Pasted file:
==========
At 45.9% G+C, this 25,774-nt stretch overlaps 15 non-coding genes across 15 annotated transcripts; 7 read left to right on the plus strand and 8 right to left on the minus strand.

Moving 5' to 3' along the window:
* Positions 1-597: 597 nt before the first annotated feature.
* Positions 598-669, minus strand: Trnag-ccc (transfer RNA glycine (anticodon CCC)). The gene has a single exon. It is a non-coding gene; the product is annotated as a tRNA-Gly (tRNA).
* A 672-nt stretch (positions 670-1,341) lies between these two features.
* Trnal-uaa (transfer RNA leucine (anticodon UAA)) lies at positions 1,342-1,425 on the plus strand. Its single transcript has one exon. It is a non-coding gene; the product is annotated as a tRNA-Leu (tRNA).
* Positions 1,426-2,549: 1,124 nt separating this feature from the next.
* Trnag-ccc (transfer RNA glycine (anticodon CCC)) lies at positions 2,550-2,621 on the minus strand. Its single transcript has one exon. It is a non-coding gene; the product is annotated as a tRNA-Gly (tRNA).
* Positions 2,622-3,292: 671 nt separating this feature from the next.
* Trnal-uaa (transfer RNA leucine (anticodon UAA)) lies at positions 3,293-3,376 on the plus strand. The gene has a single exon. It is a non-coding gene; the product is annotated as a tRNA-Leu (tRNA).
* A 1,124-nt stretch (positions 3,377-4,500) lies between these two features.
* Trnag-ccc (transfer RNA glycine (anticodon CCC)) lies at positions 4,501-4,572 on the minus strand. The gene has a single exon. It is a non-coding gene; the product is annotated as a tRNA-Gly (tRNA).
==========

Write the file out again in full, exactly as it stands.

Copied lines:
At 45.9% G+C, this 25,774-nt stretch overlaps 15 non-coding genes across 15 annotated transcripts; 7 read left to right on the plus strand and 8 right to left on the minus strand.

Moving 5' to 3' along the window:
* Positions 1-597: 597 nt before the first annotated feature.
* Positions 598-669, minus strand: Trnag-ccc (transfer RNA glycine (anticodon CCC)). The gene has a single exon. It is a non-coding gene; the product is annotated as a tRNA-Gly (tRNA).
* A 672-nt stretch (positions 670-1,341) lies between these two features.
* Trnal-uaa (transfer RNA leucine (anticodon UAA)) lies at positions 1,342-1,425 on the plus strand. Its single transcript has one exon. It is a non-coding gene; the product is annotated as a tRNA-Leu (tRNA).
* Positions 1,426-2,549: 1,124 nt separating this feature from the next.
* Trnag-ccc (transfer RNA glycine (anticodon CCC)) lies at positions 2,550-2,621 on the minus strand. Its single transcript has one exon. It is a non-coding gene; the product is annotated as a tRNA-Gly (tRNA).
* Positions 2,622-3,292: 671 nt separating this feature from the next.
* Trnal-uaa (transfer RNA leucine (anticodon UAA)) lies at positions 3,293-3,376 on the plus strand. The gene has a single exon. It is a non-coding gene; the product is annotated as a tRNA-Leu (tRNA).
* A 1,124-nt stretch (positions 3,377-4,500) lies between these two features.
* Trnag-ccc (transfer RNA glycine (anticodon CCC)) lies at positions 4,501-4,572 on the minus strand. The gene has a single exon. It is a non-coding gene; the product is annotated as a tRNA-Gly (tRNA).